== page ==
I spent my life in cricket but don’t write on it any longer. A quarter century on field, that is in press box around the world, was good enough. I just wanted to move on, evolve as a person in other aspects of life and society. Twice, I have made an exception, and both have been on account of Virat Kohli.
The first one was in his defence when Ramachandra Guha, whose stuff on cricket is far more passable than on history, had believed that India was losing out due to Kohli’s arrogance. At the dawn of 2018 India was 0-2 down in South Africa and Guha had pulled out his dagger which was begging for blood since his good friend Anil Kumble had ceased being coach of the Indian team. It was an aim, below the belt, and I felt it wasn’t cricket.
The second one is now when India has suffered a mortal blow to its reputation in Adelaide. Only last night I had marvelled at India’s fightback and was preparing the roster of my hours for the next fortnight, freeing my mornings for cricket. Now I might as well give-up on cricket for the next month.
This could be true for millions of Indian fans. India don’t stand a chance without Kohli the batsman. It has brittle openers and non-existent tail. Admirable as Cheteshwar Pujara and Ajikyna Rahane are, they lack the appeal and impact of Indian captain. India would not only lose series, they would do so badly, and it could even cast a long shadow when England knocks our door in early 2021.
Should Kohli revisit his plans to be with Anushka in India for their first baby? Brett Lee had adviced, much before this Sorry Saturday, that Kohli should plan the baby-delivery in Australia itself. Sure, the Australian isn’t aware that such moments in India involve more than just the couple. Marriages in India are not just individual choices. It’s a social contract and much bigger than vows on the altar.
But let’s see if this happens, and how it happens. The biggest mover of course would be Anushka herself. All this wailing to save Indian cricket would amount to nothing without the approval of mother-to-be. I remember how Sachin Tendulkar in New Zealand and Sourav Ganguly in South Africa, heard the news of the birth of their daughters on tours. Cricket legend Sunil Gavaskar could see his Rohan after two-and-a- half month tour of the Caribbean in 1976. Mahendra Singh Dhoni was incommunicado and his wife Sakshi had to inform Suresh Raina of the birth of their daughter Ziva during the 2015 World Cup on these very shores.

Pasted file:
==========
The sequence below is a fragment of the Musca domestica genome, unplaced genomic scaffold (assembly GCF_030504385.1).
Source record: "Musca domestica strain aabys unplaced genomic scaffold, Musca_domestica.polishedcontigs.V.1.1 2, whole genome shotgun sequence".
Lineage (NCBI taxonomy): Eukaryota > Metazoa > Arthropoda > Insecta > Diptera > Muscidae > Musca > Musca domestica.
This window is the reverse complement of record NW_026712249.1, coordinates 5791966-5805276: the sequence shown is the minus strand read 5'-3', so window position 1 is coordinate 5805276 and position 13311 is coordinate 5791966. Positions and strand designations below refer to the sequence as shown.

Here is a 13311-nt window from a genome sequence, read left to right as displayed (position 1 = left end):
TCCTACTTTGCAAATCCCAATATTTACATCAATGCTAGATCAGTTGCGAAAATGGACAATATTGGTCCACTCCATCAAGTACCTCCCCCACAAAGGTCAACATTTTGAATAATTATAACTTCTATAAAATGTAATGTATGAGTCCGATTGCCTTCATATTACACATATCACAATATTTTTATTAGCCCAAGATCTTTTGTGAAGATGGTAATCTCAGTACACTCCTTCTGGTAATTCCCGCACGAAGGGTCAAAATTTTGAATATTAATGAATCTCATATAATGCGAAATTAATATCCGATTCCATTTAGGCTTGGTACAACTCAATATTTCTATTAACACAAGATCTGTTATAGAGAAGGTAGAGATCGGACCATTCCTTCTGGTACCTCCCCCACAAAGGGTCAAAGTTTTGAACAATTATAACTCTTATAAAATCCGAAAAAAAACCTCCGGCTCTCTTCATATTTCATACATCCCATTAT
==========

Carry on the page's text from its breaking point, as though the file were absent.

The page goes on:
There wasn’t such micro-management of approaching bliss in the family. But then gender-equality and patriarchy were not such buzzwords either. The examples of families in West—where husbands change nappies and clean dishes—hadn’t quite caught on in Indian context. (Contract marriages, thankfully, still seem a bit far).
Sure, there is this attendant issue of Anushka being put in a quarantine in Australia if she was to come over Down Under. But Virat could delay his departure: The baby is due in January so a change at least for the Melbourne Test (December 26-30) could be ventured.
I know it’s getting a bit silly on my part but when thoughts are applied, solutions occur. If Kohli leaves after Melbourne for home, at least a Test could be salvaged. If the risk taken extends by another fortnight, the whole tour could be salvaged. It would gnaw the couple if delivery indeed takes place after January 21.
If Kohli leaves for home, it’s a fair guess his heart would carry the burden of putting self before country. He is passionate on his cricket, on Indian cricket, and we all know how he continued his overnight innings when his father had died in wee hours of December 19 (yes, to this day, his death anniversary) exactly 14 years ago. Delhi needed to be saved from follow on against Karnataka and Kohli came out in whites and pads and helmet to bail out his team.
Kohli was then 18, he is now 32. His blood brothers, his teammates, would be in a deep turbulent sea without his moorings. It’s a bigger occasion and bigger choice between call of duty and self. Who knows his decision reversal could actually fire his team and make them play out of their skins? It would have a country of a billion and a half, figuratively, construct a bigger pedestal for their biggest present cricketing hero.
Sure, the younger lots don’t think the way we did in our times. Pleadings could be bouncers wasted. And wishes are not meant to be horses. But what the heck…